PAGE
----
I just love the way she peeks around the tree towards the end.

P.S. Check out the Soulsby Farm’s recent post on coyotes…lots of great info there.

some little spring things

how about this hellebore?

Tra la la, skipping through Swarthmore with my doggie…well, not exactly skipping, more like being pulled by my doggie through Swarthmore…we come across all sorts of botanical treasures. It is usually Larry who finds them first, his nose sending him on a zig zag mission that wraps me up in his leash. Here! They! Are!

Winter Aconite on Elm Ave near Swarthmore Ave

I don’t remember these little yellow guys, and suddenly they’re everywhere I look. They look buttercup-y to me. Online searching sends me right to the Scott Arboretum’s blog, where Eranthis hyemalis, or Winter Aconite, is well described: “The sunny persona of Eranthis hyemalis can’t help but make one believe that spring is just around the corner. The tuberous ephemeral is a member of the buttercup family and is best planted in mass and left undisturbed. Over time plants will seed to create even bolder, brighter displays.”

pleasing but poisonous

A little deeper digging reveals that these late winter/early spring-blooming beauties have a dark side. Turns out Larry was smelling Cerberus’ spit – which you can imagine is quite toxic – when he discovered the deceptively dainty yellow blooms on Elm Ave. According to Greek legend, when Hercules dragged Cerberus (you know the three-headed canine who guards the gates to the Underworld) to the Upper World, his reaction to the sunny side of things was to froth madly at the mouth. And wherever this crazy beast’s saliva touched the earth, up sprouted winter aconite. Thanks, Cerberus, it’s a nice touch. Winter aconite is in fact poisonous – all parts especially the tuber. So, you might not want to plant this if you’ve got dogs (Larry did NOT ingest any of this) or kids who dig in the garden.

Onward, ho, my brindled hound

What else have you found for me today? Okay we’ve been looking at snowdrops, or Galanthus nivalis, for almost a month now. But some fact-finding revealed a great story (or at least I think it’s great) about this early spring bulb. There’s a sort of snowdrop-mania going on in the UK and last year one bulb of the ‘Green Tear’ cultivar fetched £365, making it the world’s most expensive snowdrop (and perhaps bulb?) Well, yesterday, this record was shattered, when Galanthus woronowii ‘Elizabeth Harrison’ was auctioned on Ebay for £725, purchased by the seed company Thompson and Morgan, who say in their press release that “the stunning snowdrop Galanthus woronowii ‘Elizabeth Harrison’ was named after the owner of the garden where it first appeared as a seedling in Scotland a few years ago and it has not been identified growing anywhere else.” It is really striking, with a golden yellow ovary and yellow petal markings. I wonder how long it will take them to produce more, and how much longer it will take to be discovered growing in Swarthmore!

Galanthus woronowii

life lessons

Taking a walk today at the Scott Arboretum, I was counting myself extremely lucky to be at such close distance to these grounds.  I’ve taken many (dog) walks here, and there’s always something to see whatever the season.  It’s especially exciting to watch the landscape return to life after the dormancy of winter, and noticing the little signs that spring will come (eventually) fills one with a sort of buoyancy.  The tinge of pink of this Higan Cherry tree starting to bud caught my eye.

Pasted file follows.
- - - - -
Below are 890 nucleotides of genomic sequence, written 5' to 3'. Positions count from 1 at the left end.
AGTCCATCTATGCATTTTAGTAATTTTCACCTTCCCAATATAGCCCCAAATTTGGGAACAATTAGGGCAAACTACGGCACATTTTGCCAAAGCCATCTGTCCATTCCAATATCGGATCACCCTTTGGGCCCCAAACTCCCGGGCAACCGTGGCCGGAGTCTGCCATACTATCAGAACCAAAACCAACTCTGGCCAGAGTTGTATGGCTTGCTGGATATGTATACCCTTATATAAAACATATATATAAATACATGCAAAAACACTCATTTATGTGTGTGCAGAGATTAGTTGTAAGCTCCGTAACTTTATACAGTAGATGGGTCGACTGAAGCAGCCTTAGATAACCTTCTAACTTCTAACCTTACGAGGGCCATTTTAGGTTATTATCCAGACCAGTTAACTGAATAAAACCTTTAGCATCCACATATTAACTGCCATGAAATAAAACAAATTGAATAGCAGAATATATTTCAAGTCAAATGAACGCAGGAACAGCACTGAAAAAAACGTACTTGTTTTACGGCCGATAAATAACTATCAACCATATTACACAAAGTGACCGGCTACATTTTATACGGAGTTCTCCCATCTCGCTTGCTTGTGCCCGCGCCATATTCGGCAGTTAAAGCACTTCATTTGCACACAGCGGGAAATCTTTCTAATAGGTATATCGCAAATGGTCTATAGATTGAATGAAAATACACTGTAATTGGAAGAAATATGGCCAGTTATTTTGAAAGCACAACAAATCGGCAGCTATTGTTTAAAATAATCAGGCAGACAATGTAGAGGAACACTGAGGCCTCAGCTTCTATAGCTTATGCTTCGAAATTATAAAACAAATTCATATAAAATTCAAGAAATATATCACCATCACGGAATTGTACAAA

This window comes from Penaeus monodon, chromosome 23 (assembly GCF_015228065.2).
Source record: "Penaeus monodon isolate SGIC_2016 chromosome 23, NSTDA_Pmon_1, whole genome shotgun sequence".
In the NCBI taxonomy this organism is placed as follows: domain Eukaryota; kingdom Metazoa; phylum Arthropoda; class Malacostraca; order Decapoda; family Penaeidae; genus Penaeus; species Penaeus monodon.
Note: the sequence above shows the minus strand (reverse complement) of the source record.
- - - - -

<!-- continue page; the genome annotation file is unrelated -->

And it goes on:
Prunus subhirtella, Higan Cherry

Over the next hill, a flowery fragrance wafts towards me on the foggy misty air.  What could it be? It’s so promising, and clean.  Ahh…it’s Witch Hazel! I filled my nose with it’s bright scent while marveling at the strappy little punk rock petals, bursting lemon yellow from their red bud shells like party favors.

Chinese Witch Hazel, Hamamelis Mollis 'Early Bright'

It’s formal name is Hamamelis mollis ‘Early Bright,’ a cultivar of Chinese witch hazel which was actually introduced by the Scott Arboretum in 1988. They noticed one particular plant which consistently bloomed about two weeks earlier than it’s neighbors, and over several years selected, named, and released this winter beauty.  Here it is blooming in late January but it’s been known to bloom during the first few weeks of January.

Chinese Witch Hazel, Hamamelis Mollis 'Early Bright'

Among those responsible for this fine introduction is Andrew Bunting, now Scott Arb’s Curator and owner of Fine Garden Creations, a company I worked for in 1996/1997. I consider Andrew and his team responsible for getting me started on my journey into the world of horticulture, a world I’ve been sadly distanced from in my profession as TV producer.

Rose Hips in Rose Garden

But witnessing the bravado of buds and fruits in the winter landscape, my spirits are lifted.  There is rebirth, change, growth all around us.   I can grow and change too, and I am, and I will.  I spent a moment really examining these plants, and took in their scents and colors, and when I walked away I think maybe I learned some kind of lesson, that the cycles which govern every living thing also govern me; and that when I feel connected to Nature, I am more alive and more myself.